Dr. Mitchell's Hugh Wynne

There is a peculiarly happy, mellow quality in Dr.S. Weir Mitch ell’s latest novel, Hugh Wynne, Free Quaker, a story of the American Revolution. It purports to be the memoirs of its chief character, written many years after the events he describes, and the sense of old age is admirably conveyed. Even in descriptions of the thick of the mêLée at Germantown, or of the charge over the redoubts at Yorktown, one is conscious of the flow of the tranquil pen of the narrator rather than of the waving sword of the actor. It is much as if the old Quaker virus, temporarily neutralized by the hot blood of youth, were once more in the ascendant ; and though we have endless incidents, duels, battles, captures, escapes, plots, and counterplots, there is never the sense of excitement, scarcely of suspense, that such a succession of incidents presupposes. And Dr. Mitchell’s style, perfected for this particular book by a choice of enough of the vernacular of the time, is so well suited to the task that it is difficult to realize that it is not the autobiography of the Free Quaker.

Another reason for this lack of intensity is undoubtedly a structural defect. Hugh Wynne, his cousin Arthur, and his dearest friend Jack all love the same girl, and the story is the usual one. In addition, the three lovers all fight in the Revolution, and we have much to do with the movements of Washington’s army and of the war in general. There is really no connection, however, between the love and the fighting, and page after page of description might be cut out without loss to the story as a story; not that these very pages are uninteresting, for they make delightful reading as glimpses of the war, whether military or social; but they are not germane, and try as the author has, he cannot make them knit into his work or seem a part of it.

The use of too many such incidents has led to many slips of fact, which, however unimportant, are regrettable because needless. It seems almost as if the author had gone out of his way to bring in the first Congress, in order that he might introduce as members men who were not elected to it. He makes the Conway cabal collapse because of Lee’s capture, which occurred a full year before the cabal was heard of; he puts Washington into uniform when there were no troops yet thought of ; and he embodies a military force in Pennsylvania before the battle of Lexington was fought. If these and many other errors and perversions were necessary, or even advantageous to the tale, no objection would be made to them, but they are as gratuitous and unessential as well could be. In short, in the endeavor to give a quality of truthfulness by the use of irrelevant minutiæ, the author has injured his story in a technical sense, without obtaining the “ atmosphere ” for which he strove. Probably Henry Esmond and The Virginians were the models, but Thackeray never made this mistake with his material.

There is a second distant resemblance to the novels of Thackeray, for in Hugh Wynne we have a voluntary resignation of English estates to a younger branch of the family, and an emigration to America of the elder one. Then we have the scoundrelly cadet — a deep intriguer who gains the hand of the heroine, the fortune of the father, and almost the life of the hero ; a most scoundrelly British villain, indeed, patriotically to contrast with his American cousins. Here, too, is a Damon and Pythias affection between Hugh Wynne and Jack that approximates to the relations between George and Harry, and Hugh tells the tale of both, much as George did. Finally, we have Washington, Lafayette, and the other like accessories, the former admirably drawn and far excelling in accuracy and humanness the portrait in The Virginians.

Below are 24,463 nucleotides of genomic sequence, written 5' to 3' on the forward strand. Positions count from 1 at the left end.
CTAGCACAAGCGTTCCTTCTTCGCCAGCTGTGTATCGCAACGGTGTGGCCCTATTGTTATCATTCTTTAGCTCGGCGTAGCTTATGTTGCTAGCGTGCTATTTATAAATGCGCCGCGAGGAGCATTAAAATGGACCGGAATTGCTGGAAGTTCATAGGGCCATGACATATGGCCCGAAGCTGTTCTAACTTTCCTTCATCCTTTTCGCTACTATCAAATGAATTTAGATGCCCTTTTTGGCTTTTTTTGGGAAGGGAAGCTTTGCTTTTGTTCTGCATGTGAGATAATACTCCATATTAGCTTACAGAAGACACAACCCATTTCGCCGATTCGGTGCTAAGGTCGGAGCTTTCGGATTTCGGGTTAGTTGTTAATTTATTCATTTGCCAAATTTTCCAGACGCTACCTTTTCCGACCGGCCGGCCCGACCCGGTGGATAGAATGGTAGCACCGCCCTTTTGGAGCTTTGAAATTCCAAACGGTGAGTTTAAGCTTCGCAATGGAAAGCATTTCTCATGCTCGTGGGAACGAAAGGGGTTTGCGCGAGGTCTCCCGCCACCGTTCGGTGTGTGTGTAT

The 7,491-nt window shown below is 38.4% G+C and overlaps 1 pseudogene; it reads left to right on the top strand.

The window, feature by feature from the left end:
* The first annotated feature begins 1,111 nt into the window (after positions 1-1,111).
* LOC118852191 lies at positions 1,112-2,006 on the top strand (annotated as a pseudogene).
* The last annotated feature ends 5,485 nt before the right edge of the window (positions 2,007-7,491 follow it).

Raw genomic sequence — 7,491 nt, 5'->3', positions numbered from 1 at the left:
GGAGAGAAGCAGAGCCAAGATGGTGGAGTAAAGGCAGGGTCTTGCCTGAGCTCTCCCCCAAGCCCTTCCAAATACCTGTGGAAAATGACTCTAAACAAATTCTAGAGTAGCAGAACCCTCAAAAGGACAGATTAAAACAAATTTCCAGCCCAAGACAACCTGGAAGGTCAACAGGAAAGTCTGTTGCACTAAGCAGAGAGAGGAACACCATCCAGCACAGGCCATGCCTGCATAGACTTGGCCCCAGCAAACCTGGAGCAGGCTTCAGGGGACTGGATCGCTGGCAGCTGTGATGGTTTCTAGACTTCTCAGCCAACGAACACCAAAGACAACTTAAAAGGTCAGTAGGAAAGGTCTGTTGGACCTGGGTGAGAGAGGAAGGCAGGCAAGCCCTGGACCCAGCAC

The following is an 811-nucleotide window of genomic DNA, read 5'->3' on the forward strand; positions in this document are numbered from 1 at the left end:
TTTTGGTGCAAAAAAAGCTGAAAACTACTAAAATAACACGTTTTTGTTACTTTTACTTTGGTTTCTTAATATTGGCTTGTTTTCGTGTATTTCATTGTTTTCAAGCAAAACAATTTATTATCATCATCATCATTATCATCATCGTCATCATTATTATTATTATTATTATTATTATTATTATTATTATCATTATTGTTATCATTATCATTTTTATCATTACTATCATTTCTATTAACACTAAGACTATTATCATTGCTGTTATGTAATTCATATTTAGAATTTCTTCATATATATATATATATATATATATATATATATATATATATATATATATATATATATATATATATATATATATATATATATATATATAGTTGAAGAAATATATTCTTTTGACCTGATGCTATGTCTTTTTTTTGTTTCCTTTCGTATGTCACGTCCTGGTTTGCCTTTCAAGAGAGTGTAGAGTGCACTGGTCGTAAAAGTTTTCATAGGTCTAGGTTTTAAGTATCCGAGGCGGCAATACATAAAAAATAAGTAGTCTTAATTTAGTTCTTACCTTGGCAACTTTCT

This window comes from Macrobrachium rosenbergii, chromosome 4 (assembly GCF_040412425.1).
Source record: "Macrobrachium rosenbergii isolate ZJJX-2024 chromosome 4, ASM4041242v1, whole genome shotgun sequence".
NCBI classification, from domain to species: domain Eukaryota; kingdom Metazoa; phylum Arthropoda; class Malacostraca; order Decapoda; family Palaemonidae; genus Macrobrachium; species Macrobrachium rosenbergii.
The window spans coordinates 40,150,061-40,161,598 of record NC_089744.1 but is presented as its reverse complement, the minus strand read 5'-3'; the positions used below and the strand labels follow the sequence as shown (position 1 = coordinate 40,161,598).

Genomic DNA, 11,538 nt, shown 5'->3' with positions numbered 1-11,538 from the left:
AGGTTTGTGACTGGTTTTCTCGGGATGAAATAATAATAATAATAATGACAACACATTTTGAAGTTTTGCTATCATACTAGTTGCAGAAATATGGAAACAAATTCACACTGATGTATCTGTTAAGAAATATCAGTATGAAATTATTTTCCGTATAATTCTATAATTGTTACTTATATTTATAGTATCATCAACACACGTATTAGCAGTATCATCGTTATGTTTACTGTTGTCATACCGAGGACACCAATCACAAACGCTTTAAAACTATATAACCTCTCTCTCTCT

Neither Hugh nor Jack wins the reader very strongly. Yet it is not altogether easy to say why they do not, for both are meant to be sympathetic, and the contrast of character between the two is well done. The best character is Darthea, whose capricious liking of all men and resolute good faith to the worst man really make the story. Scarcely less good is the conception of Gainor Wynne, though we are required to revise our impressions of old-time views of spinsterhood before accepting her as a possibility of the last century. Nor is her liking for cards and all that they imply so much typical of the Whigs as of the Tories, the partisans of the Revolution for the most part disapproving of all frivolity.

It is as a picture that the book achieves its greatest success — an essay, as it were, on the old-time life that centred in the city of brotherly love, in the days when that desirable and Christian feeling was sadly embarrassed by party, religious, and personal rancor ; the breaking up of the old society, the disruption of families, the waning of old faiths, old ties, and old methods. Few spots were so shaken and torn by the stress of those years as the old Quaker city, and this fact is most admirably brought out.

Viewed as a novel, the story lacks structure. From the beginning to the end one is never in doubt that all is not to be as it should be: that Hugh is to win Darthea ; that Jack, the friend and lover, is to let his love fade into a proper emotion for his Damon’s wife ; and finally’, that Arthur Wynne, a most proper villain, is to receive a proper punishment at the proper moment. But as a picture of eighteenth-century life the book has at once value and charm.